There are a few things that contribute to creating an immersive experience. First of all, Dev Bootcamp has their own space. This makes it feel like a full-time job, and your fellow students feel like true peers instead of people you just see during class. Next, the workload forces the students to interact for most of their week (they are required to pair for some of the time), and they work together to solve problems as effectively as possible. Finally, the long hours spent together engenders friendly competition and motivates students to reach beyond their usual potential.

4. The curriculum.

The program spends a reasonable amount of time covering important concepts such as knowledge of Ruby, basic SQL, basic JS/Jquery/HTML, and HTTP/Sinatra before jumping into Rails. In fact, at week 5 there is no sign of Rails yet! This makes me ecstatic. (I would be even happier if they did not cover Rails at all, and spent more time learning the fundamentals.)

5. My students.

Both of them (Lora and Yannick) have been exemplary in their ability to grasp new concepts and apply them. I may be biased since they are so awesome, but I am much more impressed with what they have learned compared to counterparts in other programs. The fact that they were able to write sudoku solvers and solve other fairly complex search problems in their first three weeks blew my mind. I would easily hire both of them if I were looking for junior devs.

Sharing knowledge and helping the next generation of devs get started are core practices of our community, and mentorship is a completely worthwhile experience. I loved my time at Dev Bootcamp (visit their site to learn more about mentoring or other ways to participate), but there are other great programs out there, too. If you have mentored elsewhere, how did it go? What other teaching organizations would you recommend? I am interested in hearing your story.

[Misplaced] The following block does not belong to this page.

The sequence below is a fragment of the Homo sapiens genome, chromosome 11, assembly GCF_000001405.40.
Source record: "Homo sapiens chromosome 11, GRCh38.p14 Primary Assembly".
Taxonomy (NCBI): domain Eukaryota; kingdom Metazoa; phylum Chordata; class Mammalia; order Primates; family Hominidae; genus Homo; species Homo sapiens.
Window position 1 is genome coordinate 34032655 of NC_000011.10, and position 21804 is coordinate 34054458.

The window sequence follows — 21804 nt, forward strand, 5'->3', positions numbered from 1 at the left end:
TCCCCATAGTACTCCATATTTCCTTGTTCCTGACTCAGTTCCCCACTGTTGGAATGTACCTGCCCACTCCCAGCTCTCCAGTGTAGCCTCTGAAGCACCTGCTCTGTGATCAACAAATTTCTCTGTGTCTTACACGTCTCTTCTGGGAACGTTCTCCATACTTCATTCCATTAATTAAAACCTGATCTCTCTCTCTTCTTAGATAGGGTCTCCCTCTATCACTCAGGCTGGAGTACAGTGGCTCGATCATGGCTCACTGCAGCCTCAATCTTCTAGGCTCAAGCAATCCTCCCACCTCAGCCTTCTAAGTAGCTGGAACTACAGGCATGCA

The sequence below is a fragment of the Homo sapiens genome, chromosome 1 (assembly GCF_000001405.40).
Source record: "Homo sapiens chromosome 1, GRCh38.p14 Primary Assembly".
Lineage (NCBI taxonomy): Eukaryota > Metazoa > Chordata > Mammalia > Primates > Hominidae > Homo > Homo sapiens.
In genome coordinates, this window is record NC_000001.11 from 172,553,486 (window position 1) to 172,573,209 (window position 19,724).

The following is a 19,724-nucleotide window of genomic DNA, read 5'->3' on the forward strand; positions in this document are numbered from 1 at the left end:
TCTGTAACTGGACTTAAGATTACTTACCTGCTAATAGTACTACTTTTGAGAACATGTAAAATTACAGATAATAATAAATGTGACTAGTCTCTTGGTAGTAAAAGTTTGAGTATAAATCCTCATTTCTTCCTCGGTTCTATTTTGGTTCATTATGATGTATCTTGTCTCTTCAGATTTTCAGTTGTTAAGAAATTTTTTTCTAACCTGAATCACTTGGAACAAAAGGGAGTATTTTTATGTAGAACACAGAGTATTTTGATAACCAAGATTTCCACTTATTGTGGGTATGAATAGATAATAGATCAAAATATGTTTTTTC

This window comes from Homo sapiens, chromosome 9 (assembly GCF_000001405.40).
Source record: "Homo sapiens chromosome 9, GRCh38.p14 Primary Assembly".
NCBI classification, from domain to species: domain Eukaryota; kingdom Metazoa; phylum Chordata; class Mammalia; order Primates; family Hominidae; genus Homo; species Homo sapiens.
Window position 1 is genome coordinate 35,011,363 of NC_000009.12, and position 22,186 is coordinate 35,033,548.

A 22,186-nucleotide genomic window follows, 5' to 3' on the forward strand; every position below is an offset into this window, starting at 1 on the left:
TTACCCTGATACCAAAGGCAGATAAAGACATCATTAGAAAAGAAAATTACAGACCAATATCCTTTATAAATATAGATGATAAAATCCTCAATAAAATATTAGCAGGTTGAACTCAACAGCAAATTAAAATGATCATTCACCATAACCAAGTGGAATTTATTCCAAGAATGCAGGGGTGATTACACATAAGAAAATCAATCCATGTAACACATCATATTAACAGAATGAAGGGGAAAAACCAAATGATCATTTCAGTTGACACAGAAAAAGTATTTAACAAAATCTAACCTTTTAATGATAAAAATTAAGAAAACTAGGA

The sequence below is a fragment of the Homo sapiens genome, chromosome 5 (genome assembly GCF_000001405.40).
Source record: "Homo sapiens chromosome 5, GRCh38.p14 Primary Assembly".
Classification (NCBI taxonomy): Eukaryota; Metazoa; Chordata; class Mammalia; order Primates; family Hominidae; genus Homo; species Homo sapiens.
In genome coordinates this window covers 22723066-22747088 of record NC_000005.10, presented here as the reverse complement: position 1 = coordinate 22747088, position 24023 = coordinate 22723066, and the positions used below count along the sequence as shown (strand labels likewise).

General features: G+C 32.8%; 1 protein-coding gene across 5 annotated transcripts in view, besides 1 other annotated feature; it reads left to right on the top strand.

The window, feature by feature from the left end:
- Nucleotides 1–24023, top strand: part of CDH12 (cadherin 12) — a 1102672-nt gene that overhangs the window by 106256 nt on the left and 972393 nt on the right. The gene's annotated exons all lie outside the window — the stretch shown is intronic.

Ed. note: Our Director of Client Services, Greg Baugues, will be speaking at Dev Bootcamp on Thursday, June 20, at 5:30 pm. Learn more and RSVP here.

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June 6, 2013No Comments

Developer Education: June Table Talks

Software development is one of the fastest growing industries in the country, with the Bureau of Labor Statistics projecting a 30% increase in jobs by 2020, more than double the average growth rate for all occupations. We’ve certainly seen a rebirth in Chicago’s tech scene over the past several years, as companies like Groupon, Career Builder, and Braintree have settled here.

Hand in hand with this explosion in the tech sector goes the issue of education. Who is going to train this next wave of developers, and what are the best teaching tools? How can we use mentorship to promote continued learning and improvement internally, and ensure current devs stay on top of the latest technologies and innovations? How will we reach groups typically under-represented in the dev world, like lower income individuals, certain ethnic minorities, and women?